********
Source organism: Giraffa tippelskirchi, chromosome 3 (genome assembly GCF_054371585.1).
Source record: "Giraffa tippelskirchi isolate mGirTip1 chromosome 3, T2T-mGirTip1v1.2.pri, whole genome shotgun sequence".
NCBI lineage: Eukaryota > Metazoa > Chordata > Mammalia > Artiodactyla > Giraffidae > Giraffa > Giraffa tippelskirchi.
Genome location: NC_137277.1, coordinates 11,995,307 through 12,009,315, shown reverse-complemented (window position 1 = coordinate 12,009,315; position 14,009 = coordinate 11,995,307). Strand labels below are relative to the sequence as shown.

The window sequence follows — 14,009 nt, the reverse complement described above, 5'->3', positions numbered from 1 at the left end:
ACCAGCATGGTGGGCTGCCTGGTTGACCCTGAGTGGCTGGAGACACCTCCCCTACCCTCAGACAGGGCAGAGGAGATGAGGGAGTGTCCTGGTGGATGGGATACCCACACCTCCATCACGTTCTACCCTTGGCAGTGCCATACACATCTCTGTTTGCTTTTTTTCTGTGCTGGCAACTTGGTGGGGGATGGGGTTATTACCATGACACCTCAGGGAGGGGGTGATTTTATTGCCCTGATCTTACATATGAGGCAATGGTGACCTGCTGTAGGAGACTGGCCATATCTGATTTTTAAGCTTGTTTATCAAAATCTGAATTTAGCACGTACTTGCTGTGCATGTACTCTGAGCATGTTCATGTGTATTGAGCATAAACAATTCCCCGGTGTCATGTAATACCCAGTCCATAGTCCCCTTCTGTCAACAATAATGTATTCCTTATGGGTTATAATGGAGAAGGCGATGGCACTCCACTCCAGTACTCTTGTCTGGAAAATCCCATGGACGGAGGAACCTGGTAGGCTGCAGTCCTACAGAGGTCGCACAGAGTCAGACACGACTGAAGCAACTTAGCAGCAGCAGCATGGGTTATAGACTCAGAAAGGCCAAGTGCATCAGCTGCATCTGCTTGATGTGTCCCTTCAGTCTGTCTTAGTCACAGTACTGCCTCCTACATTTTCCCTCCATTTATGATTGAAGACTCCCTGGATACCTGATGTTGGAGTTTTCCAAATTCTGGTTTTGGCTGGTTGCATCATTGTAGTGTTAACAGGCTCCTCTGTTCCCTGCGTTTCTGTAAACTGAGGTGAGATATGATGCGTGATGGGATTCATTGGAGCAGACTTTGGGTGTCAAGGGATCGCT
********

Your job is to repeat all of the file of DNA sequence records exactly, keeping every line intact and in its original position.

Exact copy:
Source organism: Giraffa tippelskirchi, chromosome 3 (genome assembly GCF_054371585.1).
Source record: "Giraffa tippelskirchi isolate mGirTip1 chromosome 3, T2T-mGirTip1v1.2.pri, whole genome shotgun sequence".
NCBI lineage: Eukaryota > Metazoa > Chordata > Mammalia > Artiodactyla > Giraffidae > Giraffa > Giraffa tippelskirchi.
Genome location: NC_137277.1, coordinates 11,995,307 through 12,009,315, shown reverse-complemented (window position 1 = coordinate 12,009,315; position 14,009 = coordinate 11,995,307). Strand labels below are relative to the sequence as shown.

The window sequence follows — 14,009 nt, the reverse complement described above, 5'->3', positions numbered from 1 at the left end:
ACCAGCATGGTGGGCTGCCTGGTTGACCCTGAGTGGCTGGAGACACCTCCCCTACCCTCAGACAGGGCAGAGGAGATGAGGGAGTGTCCTGGTGGATGGGATACCCACACCTCCATCACGTTCTACCCTTGGCAGTGCCATACACATCTCTGTTTGCTTTTTTTCTGTGCTGGCAACTTGGTGGGGGATGGGGTTATTACCATGACACCTCAGGGAGGGGGTGATTTTATTGCCCTGATCTTACATATGAGGCAATGGTGACCTGCTGTAGGAGACTGGCCATATCTGATTTTTAAGCTTGTTTATCAAAATCTGAATTTAGCACGTACTTGCTGTGCATGTACTCTGAGCATGTTCATGTGTATTGAGCATAAACAATTCCCCGGTGTCATGTAATACCCAGTCCATAGTCCCCTTCTGTCAACAATAATGTATTCCTTATGGGTTATAATGGAGAAGGCGATGGCACTCCACTCCAGTACTCTTGTCTGGAAAATCCCATGGACGGAGGAACCTGGTAGGCTGCAGTCCTACAGAGGTCGCACAGAGTCAGACACGACTGAAGCAACTTAGCAGCAGCAGCATGGGTTATAGACTCAGAAAGGCCAAGTGCATCAGCTGCATCTGCTTGATGTGTCCCTTCAGTCTGTCTTAGTCACAGTACTGCCTCCTACATTTTCCCTCCATTTATGATTGAAGACTCCCTGGATACCTGATGTTGGAGTTTTCCAAATTCTGGTTTTGGCTGGTTGCATCATTGTAGTGTTAACAGGCTCCTCTGTTCCCTGCGTTTCTGTAAACTGAGGTGAGATATGATGCGTGATGGGATTCATTGGAGCAGACTTTGGGTGTCAAGGGATCGCT